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Int. J. Mol. Sci. 2018, 19(6), 1798;

Regulation and Function of TMEM16F in Renal Podocytes

Department of Nephrology, Hypertension and Rheumatology, University Hospital Muenster, 48149 Muenster, Germany
Institut für Physiologie, Universität Regensburg, Universitätsstraße 31, D-93053 Regensburg, Germany
Transgenic Animal and Genetic Engineering Models (TRAM), Department of Medicine, Westfälischen, Wilhelms–Universität Münster, 48149 Münster, Germany
These authors contributed equally to this work.
Author to whom correspondence should be addressed.
Received: 6 May 2018 / Revised: 12 June 2018 / Accepted: 14 June 2018 / Published: 18 June 2018
(This article belongs to the Special Issue Ion Transporters and Channels in Physiology and Pathophysiology)
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The Ca2+-activated phospholipid scramblase and ion channel TMEM16F is expressed in podocytes of renal glomeruli. Podocytes are specialized cells that form interdigitating foot processes as an essential component of the glomerular filter. These cells, which participate in generation of the primary urine, are often affected during primary glomerular diseases, such as glomerulonephritis and secondary hypertensive or diabetic nephropathy, which always leads to proteinuria. Because the function of podocytes is known to be controlled by intracellular Ca2+ signaling, it is important to know about the role of Ca2+-activated TMEM16F in these cells. To that end, we generated an inducible TMEM16F knockdown in the podocyte cell line AB8, and produced a conditional mouse model with knockout of TMEM16F in podocytes and renal epithelial cells of the nephron. We found that knockdown of TMEM16F did not produce proteinuria or any obvious phenotypic changes. Knockdown of TMEM16F affected cell death of tubular epithelial cells but not of glomerular podocytes when analyzed in TUNEL assays. Surprisingly, and in contrast to other cell types, TMEM16F did not control intracellular Ca2+ signaling and was not responsible for Ca2+-activated whole cell currents in podocytes. TMEM16F levels in podocytes were enhanced after inhibition of the endolysosomal pathway and after treatment with angiotensin II. Renal knockout of TMEM16F did not compromise renal morphology and serum electrolytes. Taken together, in contrast to other cell types, such as platelets, bone cells, and immune cells, TMEM16F shows little effect on basal properties of podocytes and does not appear to be essential for renal function. View Full-Text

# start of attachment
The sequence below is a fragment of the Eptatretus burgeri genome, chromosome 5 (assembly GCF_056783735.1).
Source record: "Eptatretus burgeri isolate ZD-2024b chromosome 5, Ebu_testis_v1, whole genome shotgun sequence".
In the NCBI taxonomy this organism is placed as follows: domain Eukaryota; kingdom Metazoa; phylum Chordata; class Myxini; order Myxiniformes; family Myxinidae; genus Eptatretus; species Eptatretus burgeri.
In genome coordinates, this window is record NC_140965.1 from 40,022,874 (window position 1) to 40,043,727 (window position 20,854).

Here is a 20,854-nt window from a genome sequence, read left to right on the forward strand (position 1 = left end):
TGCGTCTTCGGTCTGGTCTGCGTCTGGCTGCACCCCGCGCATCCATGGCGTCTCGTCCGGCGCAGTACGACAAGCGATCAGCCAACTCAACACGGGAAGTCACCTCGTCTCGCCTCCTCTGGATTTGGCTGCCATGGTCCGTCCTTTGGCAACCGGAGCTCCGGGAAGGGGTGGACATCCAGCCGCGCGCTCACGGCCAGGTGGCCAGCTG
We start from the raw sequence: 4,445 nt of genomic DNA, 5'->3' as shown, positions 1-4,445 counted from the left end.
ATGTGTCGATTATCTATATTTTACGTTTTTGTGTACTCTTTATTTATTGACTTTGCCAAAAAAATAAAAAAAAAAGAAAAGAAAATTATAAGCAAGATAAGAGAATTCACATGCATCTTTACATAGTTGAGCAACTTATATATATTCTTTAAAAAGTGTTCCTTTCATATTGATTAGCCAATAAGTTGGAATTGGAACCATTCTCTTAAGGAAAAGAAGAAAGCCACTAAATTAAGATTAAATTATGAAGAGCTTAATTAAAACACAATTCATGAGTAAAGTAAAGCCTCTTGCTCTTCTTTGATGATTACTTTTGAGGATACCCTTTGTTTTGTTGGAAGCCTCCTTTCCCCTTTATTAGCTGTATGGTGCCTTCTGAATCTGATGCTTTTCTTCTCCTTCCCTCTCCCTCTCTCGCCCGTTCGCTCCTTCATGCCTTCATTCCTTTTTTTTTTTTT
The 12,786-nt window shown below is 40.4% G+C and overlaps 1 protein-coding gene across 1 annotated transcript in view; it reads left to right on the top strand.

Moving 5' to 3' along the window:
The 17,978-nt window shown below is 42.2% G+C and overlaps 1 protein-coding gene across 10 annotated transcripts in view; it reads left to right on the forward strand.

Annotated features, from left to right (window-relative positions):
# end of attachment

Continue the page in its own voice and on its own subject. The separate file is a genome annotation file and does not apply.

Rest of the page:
Keywords: TMEM16F; anoctamin 6; kidney; renal ion channels; chloride channel TMEM16F; anoctamin 6; kidney; renal ion channels; chloride channel

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Schenk, L.K.; Ousingsawat, J.; Skryabin, B.V.; Schreiber, R.; Pavenstädt, H.; Kunzelmann, K. Regulation and Function of TMEM16F in Renal Podocytes. Int. J. Mol. Sci. 2018, 19, 1798.

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